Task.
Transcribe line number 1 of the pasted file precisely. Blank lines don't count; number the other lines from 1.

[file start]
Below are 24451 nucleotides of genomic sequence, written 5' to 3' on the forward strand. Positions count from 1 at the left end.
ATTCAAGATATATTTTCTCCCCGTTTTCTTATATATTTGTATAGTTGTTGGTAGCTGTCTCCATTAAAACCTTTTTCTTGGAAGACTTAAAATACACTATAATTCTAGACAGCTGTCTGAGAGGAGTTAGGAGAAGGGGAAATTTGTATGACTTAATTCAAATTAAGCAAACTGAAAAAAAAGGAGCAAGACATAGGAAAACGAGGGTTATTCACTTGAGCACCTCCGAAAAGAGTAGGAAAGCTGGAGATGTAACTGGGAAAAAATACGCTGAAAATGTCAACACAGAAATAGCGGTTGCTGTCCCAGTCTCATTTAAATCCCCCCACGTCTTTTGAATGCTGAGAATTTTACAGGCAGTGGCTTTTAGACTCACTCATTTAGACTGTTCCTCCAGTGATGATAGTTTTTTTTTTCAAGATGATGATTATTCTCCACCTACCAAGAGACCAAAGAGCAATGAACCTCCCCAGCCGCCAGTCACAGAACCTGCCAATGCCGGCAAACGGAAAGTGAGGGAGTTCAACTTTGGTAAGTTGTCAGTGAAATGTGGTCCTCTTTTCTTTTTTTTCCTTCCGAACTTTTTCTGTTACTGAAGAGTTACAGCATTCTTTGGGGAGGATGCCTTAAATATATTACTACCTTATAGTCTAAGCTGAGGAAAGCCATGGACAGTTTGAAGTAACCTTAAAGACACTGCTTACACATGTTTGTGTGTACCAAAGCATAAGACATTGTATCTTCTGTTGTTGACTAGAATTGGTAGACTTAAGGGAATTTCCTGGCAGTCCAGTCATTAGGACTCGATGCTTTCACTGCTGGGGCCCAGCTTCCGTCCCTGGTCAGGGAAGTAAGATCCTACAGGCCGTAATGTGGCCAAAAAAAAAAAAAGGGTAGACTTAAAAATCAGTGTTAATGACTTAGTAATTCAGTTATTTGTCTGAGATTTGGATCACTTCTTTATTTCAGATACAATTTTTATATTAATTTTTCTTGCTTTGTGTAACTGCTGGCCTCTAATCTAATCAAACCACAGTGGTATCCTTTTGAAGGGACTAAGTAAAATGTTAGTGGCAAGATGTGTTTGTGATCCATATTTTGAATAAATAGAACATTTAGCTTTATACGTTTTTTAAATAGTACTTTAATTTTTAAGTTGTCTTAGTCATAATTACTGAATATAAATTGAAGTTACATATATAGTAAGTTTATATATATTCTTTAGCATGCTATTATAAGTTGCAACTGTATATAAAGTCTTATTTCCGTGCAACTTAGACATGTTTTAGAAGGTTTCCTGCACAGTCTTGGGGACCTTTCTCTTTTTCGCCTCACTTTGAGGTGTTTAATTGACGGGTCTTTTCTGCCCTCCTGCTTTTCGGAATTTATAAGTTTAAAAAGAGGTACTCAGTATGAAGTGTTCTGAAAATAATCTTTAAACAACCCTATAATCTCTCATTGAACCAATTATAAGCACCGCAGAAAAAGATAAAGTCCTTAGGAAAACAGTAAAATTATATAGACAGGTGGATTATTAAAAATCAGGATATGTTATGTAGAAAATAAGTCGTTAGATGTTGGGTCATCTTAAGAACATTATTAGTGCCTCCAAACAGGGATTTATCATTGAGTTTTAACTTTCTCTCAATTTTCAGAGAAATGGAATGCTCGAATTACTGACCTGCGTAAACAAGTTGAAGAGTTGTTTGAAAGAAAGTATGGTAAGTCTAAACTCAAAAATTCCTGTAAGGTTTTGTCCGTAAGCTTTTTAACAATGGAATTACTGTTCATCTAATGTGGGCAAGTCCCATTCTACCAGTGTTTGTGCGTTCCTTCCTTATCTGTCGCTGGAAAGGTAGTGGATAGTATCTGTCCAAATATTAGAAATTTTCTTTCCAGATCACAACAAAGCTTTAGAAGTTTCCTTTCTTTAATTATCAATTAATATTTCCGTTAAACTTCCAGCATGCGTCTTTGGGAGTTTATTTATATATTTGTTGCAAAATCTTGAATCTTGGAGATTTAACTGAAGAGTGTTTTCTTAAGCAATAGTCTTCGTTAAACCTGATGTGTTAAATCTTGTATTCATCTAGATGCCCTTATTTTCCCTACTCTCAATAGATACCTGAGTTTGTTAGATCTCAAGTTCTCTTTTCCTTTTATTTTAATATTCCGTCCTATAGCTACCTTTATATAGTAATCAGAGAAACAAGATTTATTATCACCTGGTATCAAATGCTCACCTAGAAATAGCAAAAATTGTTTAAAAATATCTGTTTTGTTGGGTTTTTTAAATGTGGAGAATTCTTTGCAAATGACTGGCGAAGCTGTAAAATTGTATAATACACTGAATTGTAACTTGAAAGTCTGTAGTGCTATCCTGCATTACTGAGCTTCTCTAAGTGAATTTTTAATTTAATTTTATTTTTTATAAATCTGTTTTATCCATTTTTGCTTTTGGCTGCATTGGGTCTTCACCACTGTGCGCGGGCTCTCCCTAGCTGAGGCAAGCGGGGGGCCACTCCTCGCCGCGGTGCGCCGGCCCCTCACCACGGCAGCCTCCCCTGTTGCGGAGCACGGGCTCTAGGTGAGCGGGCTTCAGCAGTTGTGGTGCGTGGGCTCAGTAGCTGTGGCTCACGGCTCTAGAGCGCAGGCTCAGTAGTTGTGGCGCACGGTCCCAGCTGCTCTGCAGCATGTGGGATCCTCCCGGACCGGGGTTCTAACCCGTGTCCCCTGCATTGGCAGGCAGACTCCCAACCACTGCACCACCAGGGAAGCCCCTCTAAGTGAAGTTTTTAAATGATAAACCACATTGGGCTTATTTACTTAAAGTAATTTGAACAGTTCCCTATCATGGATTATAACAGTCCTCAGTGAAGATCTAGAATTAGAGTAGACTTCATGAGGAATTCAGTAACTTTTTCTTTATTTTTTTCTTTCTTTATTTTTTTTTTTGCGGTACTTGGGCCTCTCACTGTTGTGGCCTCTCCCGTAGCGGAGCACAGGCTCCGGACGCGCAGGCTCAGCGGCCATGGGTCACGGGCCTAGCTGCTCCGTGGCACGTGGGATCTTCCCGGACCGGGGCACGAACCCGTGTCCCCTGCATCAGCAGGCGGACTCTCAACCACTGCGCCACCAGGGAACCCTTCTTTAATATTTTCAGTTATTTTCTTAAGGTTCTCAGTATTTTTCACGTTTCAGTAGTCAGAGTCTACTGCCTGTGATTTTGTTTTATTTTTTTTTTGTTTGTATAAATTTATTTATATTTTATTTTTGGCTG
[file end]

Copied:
Below are 24451 nucleotides of genomic sequence, written 5' to 3' on the forward strand. Positions count from 1 at the left end.